Google+ didn't need to just be something people could use in addition to Facebook. It needed to be something that people could use instead of Facebook. But getting people to quit something like Facebook isn't easy. They know how to use Facebook. Their profile is already set up on Facebook. Their friends and family are on Facebook. Google+ doesn't have any of those things.
For all these reasons, the failure of Google+ was probably more or less inevitable. If anything, it may be surprising that it took Google so long to finally kill change Google+.
What is Google doing now?
Well, the decision to eliminate the requirement that someone have a Google+ account in order to leave a business review is one more step toward segmenting out the different services Google uses. The idea of Google+ had been to pull everything together:
- Search results were customized based on Google+ data
- Authorship for bloggers was run through Google+
- YouTube comments were run through Google+
- Reviews were handled through Google+
Google+ was the personal data repository that pulled together all of Google's other products. But with Google+ eliminated, or at least scaled back, the momentum seems to be in the opposite direction:
- Search results now function as one standalone product.
- Authorship is dead so there's little customization available to authors and journalists.
- YouTube comments are once again separate from Google+.
- Reviews are now handled on a separate basis as well.
To be sure, you still need a Google account to access all of these things and, unless you create separate Google accounts for separate software applications from Google, these things are still happening via the same account.
So Google still kinda-sorta has the same information that they can use to pull together and personalize how users interact with their different products.
But it's no longer as straightforward nor is the connectedness of the different applications as apparent to the typical user. And that's significant. Google+ was Google's attempt to pull all their stuff together into a single "product," as it were.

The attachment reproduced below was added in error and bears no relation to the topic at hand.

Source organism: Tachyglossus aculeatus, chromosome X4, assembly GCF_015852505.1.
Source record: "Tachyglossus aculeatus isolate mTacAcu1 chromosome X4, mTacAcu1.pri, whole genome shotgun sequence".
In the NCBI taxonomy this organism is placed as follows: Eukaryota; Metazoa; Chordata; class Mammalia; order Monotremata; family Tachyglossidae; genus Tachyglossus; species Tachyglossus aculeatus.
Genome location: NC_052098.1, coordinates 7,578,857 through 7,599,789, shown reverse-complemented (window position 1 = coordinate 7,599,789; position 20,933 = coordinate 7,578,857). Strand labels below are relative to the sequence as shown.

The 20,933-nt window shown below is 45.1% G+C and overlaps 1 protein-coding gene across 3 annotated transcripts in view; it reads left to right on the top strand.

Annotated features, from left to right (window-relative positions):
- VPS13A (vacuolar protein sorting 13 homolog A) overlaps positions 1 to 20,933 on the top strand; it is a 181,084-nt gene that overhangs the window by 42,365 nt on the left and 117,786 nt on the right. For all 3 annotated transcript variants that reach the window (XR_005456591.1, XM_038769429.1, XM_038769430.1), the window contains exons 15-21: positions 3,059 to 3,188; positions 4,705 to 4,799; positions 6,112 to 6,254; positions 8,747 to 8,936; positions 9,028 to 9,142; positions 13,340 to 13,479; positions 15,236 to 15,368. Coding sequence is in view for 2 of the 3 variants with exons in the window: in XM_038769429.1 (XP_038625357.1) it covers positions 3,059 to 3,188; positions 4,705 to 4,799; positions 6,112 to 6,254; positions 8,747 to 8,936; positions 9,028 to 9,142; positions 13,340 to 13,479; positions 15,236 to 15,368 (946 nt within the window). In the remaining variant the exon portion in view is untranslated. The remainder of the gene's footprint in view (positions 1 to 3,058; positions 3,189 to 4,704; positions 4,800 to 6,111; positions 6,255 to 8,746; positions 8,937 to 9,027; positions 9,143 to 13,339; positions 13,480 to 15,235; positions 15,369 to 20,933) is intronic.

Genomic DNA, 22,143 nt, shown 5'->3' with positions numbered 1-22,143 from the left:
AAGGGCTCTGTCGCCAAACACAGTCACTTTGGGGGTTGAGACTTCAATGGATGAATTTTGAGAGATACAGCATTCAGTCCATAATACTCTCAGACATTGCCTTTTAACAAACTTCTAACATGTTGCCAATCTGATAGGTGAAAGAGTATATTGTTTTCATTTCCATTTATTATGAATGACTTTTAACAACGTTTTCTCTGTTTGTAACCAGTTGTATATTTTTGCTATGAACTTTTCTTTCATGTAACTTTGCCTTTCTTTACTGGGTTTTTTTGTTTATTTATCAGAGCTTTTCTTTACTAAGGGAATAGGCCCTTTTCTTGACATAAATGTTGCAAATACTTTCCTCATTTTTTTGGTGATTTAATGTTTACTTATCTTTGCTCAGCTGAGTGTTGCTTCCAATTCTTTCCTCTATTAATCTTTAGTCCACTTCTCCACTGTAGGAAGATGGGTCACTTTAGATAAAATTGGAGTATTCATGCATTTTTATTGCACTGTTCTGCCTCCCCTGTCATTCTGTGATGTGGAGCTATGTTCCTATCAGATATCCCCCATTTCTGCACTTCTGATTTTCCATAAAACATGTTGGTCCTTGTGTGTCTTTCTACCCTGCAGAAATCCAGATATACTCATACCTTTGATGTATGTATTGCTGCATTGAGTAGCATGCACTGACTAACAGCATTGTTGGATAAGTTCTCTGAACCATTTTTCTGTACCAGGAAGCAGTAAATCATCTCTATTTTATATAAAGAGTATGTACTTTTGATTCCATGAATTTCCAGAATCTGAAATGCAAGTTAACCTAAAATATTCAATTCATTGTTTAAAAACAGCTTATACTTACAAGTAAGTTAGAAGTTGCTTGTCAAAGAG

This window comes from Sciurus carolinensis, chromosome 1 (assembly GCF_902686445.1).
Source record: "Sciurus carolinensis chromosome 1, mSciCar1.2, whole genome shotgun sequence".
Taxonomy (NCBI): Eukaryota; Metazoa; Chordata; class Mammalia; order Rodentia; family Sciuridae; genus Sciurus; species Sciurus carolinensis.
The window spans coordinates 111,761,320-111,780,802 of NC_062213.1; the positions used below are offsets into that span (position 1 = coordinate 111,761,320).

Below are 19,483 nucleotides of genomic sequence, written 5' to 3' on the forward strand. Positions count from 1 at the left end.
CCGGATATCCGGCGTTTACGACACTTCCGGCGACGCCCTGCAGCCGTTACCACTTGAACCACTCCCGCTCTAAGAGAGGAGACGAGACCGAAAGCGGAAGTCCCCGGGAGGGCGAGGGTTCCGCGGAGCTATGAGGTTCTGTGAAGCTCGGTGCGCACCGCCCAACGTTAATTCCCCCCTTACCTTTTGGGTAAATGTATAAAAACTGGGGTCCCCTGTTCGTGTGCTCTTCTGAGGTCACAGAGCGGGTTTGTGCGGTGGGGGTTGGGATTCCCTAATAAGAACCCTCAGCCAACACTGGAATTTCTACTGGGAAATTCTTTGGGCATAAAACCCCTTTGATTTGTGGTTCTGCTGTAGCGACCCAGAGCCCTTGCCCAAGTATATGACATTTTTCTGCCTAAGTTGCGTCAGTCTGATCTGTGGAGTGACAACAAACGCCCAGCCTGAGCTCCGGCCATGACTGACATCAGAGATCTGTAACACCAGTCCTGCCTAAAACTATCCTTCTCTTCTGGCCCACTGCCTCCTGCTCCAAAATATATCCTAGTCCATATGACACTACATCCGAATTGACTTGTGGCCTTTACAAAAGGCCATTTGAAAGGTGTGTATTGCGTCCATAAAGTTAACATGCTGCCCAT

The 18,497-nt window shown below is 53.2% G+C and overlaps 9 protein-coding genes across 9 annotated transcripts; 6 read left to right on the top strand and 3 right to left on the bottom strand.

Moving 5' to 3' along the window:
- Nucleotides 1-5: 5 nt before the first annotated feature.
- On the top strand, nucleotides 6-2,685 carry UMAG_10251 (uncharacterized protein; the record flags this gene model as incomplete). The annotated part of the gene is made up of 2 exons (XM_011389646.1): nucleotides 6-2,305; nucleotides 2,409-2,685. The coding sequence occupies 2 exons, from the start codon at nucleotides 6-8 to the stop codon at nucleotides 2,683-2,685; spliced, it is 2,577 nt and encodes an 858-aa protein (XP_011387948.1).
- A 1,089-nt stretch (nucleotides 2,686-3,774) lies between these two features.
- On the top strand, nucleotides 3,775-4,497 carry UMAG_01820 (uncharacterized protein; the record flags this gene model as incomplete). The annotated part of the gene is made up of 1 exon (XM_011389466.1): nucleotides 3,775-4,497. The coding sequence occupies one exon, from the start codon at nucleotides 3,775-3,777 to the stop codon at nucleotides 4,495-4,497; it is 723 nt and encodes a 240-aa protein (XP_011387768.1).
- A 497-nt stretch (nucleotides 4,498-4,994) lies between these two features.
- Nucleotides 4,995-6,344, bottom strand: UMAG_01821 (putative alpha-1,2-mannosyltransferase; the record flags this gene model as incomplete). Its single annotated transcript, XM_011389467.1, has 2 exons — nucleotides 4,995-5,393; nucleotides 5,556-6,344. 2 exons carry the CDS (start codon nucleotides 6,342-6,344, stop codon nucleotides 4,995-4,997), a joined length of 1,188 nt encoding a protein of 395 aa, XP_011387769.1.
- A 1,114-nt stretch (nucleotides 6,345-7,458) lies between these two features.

But Google's users didn't go along with it. So now Google is having to step back and rethink how they pull together their different product offerings.
For businesses, this means that they've stepped back from the attempt to make Google+ into a kind of all-in-one online business listing and social media solution. Instead, they are now focusing on the more modest goal of making Google My Business easier to understand and use for both businesses and consumers alike.
What will this mean for apartment marketers?
The apartment search vertical figures to be one of the verticals to benefit from this change. By eliminating the need to have a Google+ account, Google has made it slightly easier to leave reviews on Google listings.
You'll still need to sign in to a Google account to leave a review, but now it's not quite as difficult as it may have been in the past to leave a review. This should help communities get more reviews posted, which, especially for community's with a bad average review rating, is very good news.
How do you publish reviews for apartment communities?
It's now pretty easy. Start by Googling whatever the community's name is. If the name is a more common one, you may need to extend the search to include the city and state. So, for example, you'd search "Stadium View Apartments in Chicago, IL" instead of just "Stadium View Apartments." Once you've done that, you'll see a screen like this:
Once you have clicked "Write a review," Google will ask you to log in to your account. Once you have logged in (or if you are already logged in) you'll see this screen:
As you can see, Google has made it very easy to publish reviews. The reason why is simple: The easier it is to write a review, the more reviews Google will have. And the more reviews they have, the more valuable their business listings are.
This is why Google no longer requires users to have a Google+ account to post reviews. They've decided that forcing people to use Google+ is a losing battle and it is now more valuable to them to bin that strategy and instead to lower the bar as much as they reasonably can for posting reviews.
Google's strategy with their secondary applications like Google+ is always in a state of flux. Search is the heart of Google's work and, thanks to AdWords, it's where they make the bulk of their money. The other products they offer usually derive their value from how they improve the search experience for the typical Google user. When a product fails to do that, it is probably not long for this world.
By mid 2015 it was apparent that Google+ was not making search better. Rather, it was simply adding barriers for people who wanted to use Google but didn't want to sign up for another social network. And so now we are seeing them move away from their social network more and more with each passing month.